We all hate passwords and want them to be thrown into the dustbin of history.
While the technology to adopt fully passwordless authentication is already here — and available on most devices — some organizations are simply not ready to take the plunge. Such is the case with many new technologies.
For those not yet quite ready, you can introduce passkeys as one of your two-factor authentication (2FA) options as a stepping stone towards full-bore passwordless authentication.
Introducing passkeys as a 2FA option provides an apples-to-apples comparison between all your other 2FA options.
For example, you can measure the speed it takes to log in with username/password + passkeys vs. username/password + email OTP. You can measure how many users log in the first time with passkeys as 2FA vs. SMS OTP. You can ask users how they like this option and know the customer satisfaction score before moving to full passwordless.
And while static passwords may be phished, the benefit of phishing-resistant security is that the second factor of passkeys remains resilient and untouched.
But wait, there is more…
Adding passkeys as a 2FA will cut your SMS OTP transaction and setup costs — simply help your users migrate to this option and pay for this project from the cost savings. This is advantageous as you do not need to beg for new budget to go “passwordless” and come out the hero who slashed 50% of the current SMS OTP expense. Win!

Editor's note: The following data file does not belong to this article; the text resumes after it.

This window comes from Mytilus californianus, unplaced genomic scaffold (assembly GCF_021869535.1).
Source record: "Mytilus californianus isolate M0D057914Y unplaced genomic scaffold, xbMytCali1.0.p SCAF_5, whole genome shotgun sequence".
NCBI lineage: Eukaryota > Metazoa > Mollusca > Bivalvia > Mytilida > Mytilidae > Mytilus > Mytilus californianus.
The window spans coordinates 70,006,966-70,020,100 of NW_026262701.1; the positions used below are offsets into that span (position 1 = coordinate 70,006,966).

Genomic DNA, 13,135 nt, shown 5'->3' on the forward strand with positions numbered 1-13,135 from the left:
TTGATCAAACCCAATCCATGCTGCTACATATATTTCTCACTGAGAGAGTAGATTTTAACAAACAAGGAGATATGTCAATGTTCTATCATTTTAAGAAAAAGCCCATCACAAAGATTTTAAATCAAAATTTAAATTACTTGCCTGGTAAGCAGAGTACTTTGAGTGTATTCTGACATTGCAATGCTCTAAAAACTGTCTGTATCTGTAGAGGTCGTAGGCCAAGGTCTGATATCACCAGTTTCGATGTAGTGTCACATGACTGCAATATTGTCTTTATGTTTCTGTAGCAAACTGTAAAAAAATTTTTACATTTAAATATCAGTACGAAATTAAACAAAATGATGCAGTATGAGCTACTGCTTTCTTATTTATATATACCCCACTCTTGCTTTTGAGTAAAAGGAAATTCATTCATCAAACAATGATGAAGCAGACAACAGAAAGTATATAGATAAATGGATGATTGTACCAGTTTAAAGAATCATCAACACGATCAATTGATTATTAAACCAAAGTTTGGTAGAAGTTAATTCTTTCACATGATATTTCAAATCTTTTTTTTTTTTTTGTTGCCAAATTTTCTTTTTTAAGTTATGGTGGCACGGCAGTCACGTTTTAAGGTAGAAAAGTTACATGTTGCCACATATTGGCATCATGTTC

Lastly, there is one more thing to know.
When you begin with passkeys as a 2FA option, you are already setting the SAME credentials you will eventually want for going passwordless. There is no need to re-register any user that already set up passkeys. You just remove the step to enter username and password and voilà — they are in.
You can begin the passwordless journey with a small step in the right direction, without upsetting the apple cart and without asking for a new budget item. In fact, you will begin the savings as soon as the options are added to the users’ account settings, driving adoption with priming and marketing campaigns.
The future is already here, it’s just not well distributed.